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About Lubos Krnac

Lubos is a Java/JavaScript developer/Tech Lead and Automation enthusiast. His religion is to constantly improve his developments skills and learn new approaches. He believes TDD drives better design and nicely decoupled code. Past experience includes C++, Assembler and C#.

How to encapsulate Spring bean

As far as I know Spring Framework doesn’t provide any mechanism to encapsulate Spring beans other than having separate contexts. So when you have public class registered in Spring’s Inversion of Control container, it can be autowired in any Spring bean from same context configuration. This is very powerful but it is also very dangerous. Developers can easily couple beans together. With lack of discipline team can easily shoot themselves in foot. Unfortunately I was working on one monolithic project where team was shooting themselves into foot with submachine gun. Wiring was breaking layering rules often. Nobody could easily follow what is dependent on what. Bean dependency graph was just crazy. This is serious concern in bigger applications.

 
Luckily there is one simple way how to encapsulate Spring bean. Spring works nicely with default access modifier on class level. So you can create package private bean, which can be used only within current package. Simple and powerful. Let’s take a look at example:

package net.lkrnac.blog.spring.encapsulatebean.service;

import org.springframework.stereotype.Service;

@Service
class AddressService {
	public String getAddress(String userName){
		return "3 Dark Corner";
	}
}

This simple bean is wired into another one within same package:

package net.lkrnac.blog.spring.encapsulatebean.service;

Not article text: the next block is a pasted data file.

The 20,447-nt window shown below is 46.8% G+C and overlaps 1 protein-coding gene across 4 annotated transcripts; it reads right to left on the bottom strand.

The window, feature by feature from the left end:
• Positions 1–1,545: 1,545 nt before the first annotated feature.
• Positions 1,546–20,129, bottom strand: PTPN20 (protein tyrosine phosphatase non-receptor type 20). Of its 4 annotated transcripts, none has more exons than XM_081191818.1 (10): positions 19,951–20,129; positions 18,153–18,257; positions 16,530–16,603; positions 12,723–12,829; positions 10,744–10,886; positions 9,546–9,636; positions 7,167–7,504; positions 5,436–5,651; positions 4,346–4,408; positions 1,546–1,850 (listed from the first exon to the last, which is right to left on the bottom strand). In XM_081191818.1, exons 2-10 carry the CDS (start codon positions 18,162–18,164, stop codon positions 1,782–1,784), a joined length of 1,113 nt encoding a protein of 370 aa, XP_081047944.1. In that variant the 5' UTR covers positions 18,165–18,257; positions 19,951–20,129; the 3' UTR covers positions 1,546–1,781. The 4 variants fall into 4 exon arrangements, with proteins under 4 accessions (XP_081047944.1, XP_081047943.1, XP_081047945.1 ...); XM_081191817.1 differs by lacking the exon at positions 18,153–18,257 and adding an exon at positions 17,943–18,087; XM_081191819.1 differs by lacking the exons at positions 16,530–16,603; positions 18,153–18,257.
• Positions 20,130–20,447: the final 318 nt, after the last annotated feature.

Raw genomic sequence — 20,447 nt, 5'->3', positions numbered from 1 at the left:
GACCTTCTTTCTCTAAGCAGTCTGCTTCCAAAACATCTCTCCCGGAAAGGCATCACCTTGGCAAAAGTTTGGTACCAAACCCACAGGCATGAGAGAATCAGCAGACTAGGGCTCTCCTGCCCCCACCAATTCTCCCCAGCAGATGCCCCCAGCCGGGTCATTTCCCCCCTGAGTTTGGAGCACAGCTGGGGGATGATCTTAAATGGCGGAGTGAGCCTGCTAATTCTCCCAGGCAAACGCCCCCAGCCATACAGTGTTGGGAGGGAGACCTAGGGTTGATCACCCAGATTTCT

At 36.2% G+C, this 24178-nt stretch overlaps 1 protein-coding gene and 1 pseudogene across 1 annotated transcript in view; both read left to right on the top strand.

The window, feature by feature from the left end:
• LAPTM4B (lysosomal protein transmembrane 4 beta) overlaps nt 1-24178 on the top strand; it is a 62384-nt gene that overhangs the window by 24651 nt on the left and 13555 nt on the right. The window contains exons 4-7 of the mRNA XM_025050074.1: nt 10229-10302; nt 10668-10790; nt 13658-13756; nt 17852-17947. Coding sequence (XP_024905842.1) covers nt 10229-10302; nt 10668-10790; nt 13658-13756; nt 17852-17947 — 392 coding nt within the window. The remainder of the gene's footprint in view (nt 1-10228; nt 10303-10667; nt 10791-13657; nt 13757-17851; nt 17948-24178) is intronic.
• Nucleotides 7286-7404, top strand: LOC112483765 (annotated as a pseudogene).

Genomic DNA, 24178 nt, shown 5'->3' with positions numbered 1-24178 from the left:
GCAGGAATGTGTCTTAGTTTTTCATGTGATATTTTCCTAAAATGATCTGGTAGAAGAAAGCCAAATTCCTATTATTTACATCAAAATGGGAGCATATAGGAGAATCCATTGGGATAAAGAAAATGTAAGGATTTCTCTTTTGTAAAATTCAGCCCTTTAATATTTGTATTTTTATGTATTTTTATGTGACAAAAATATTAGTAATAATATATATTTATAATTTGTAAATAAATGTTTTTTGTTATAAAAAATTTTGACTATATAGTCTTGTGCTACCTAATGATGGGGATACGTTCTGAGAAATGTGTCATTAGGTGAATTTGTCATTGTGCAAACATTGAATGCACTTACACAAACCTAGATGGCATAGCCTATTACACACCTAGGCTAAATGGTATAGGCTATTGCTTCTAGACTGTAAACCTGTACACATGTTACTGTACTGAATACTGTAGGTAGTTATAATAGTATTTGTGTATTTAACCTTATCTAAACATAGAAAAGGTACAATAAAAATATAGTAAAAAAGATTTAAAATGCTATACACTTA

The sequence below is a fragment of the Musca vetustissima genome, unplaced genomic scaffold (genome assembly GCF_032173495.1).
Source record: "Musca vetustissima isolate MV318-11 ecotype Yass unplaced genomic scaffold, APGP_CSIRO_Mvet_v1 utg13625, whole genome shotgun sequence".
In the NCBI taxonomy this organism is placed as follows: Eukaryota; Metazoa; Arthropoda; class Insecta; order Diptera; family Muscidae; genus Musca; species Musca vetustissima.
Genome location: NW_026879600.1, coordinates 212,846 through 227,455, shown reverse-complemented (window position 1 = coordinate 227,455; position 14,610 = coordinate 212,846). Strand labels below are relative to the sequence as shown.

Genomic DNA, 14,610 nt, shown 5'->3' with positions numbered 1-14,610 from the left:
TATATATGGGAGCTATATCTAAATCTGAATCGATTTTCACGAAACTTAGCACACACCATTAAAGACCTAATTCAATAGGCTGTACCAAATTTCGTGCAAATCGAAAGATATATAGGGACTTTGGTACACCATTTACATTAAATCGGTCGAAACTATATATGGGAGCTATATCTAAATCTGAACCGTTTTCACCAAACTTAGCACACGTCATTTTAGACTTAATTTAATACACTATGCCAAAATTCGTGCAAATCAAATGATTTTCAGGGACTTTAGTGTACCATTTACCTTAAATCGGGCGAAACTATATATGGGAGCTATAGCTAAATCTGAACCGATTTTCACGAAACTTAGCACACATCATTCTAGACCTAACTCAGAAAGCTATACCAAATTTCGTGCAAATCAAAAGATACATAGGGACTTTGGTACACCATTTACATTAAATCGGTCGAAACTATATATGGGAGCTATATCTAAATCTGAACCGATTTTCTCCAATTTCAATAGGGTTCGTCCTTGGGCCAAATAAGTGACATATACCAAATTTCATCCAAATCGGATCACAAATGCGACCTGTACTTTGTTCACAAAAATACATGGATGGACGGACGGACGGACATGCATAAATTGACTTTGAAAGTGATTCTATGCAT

import org.springframework.beans.factory.annotation.Autowired;
import org.springframework.stereotype.Service;

@Service
public class UserService {
	private AddressService addressService;

	@Autowired
	public UserService(AddressService addressService) {
		this.addressService = addressService;
	}
	
	public String getUserDetails(String userName){
		String address = addressService.getAddress(userName);
		return String.format("User: %s, %s", userName, address);
	}
}

Main context just scans both beans:

package net.lkrnac.blog.spring.encapsulatebean;

import org.springframework.boot.SpringApplication;
import org.springframework.boot.autoconfigure.EnableAutoConfiguration;
import org.springframework.context.annotation.ComponentScan;
import org.springframework.context.annotation.Configuration;

@Configuration
@ComponentScan
@EnableAutoConfiguration
public class Application {
}

Here is test to prove it works fine:

package net.lkrnac.blog.spring.encapsulatebean;

import net.lkrnac.blog.spring.encapsulatebean.service.UserService;

import org.junit.Assert;
import org.junit.Test;
import org.junit.runner.RunWith;
import org.springframework.beans.factory.annotation.Autowired;
import org.springframework.boot.test.SpringApplicationConfiguration;
import org.springframework.test.context.junit4.SpringJUnit4ClassRunner;

@RunWith(SpringJUnit4ClassRunner.class)
@SpringApplicationConfiguration(classes = Application.class)
public class ApplicationTests {
	@Autowired
	private UserService userService;
	
	@Test
	public void isPackagePrivateBeanCalled(){
		//GIVEN - spring context defined by Application class
		
		//WHEN
		String actualUserDetails = userService.getUserDetails("john");
		
		//THEN
		Assert.assertEquals("User: john, 3 Dark Corner", actualUserDetails);
	}
}

I believe everybody should consider using default access modifier for every new bean. Obviously there would need to be some public bean within each package. But at not every bean. Source code is on GitHub.

Reference: How to encapsulate Spring bean from our JCG partner Lubos Krnac at the Lubos Krnac Java blog blog.

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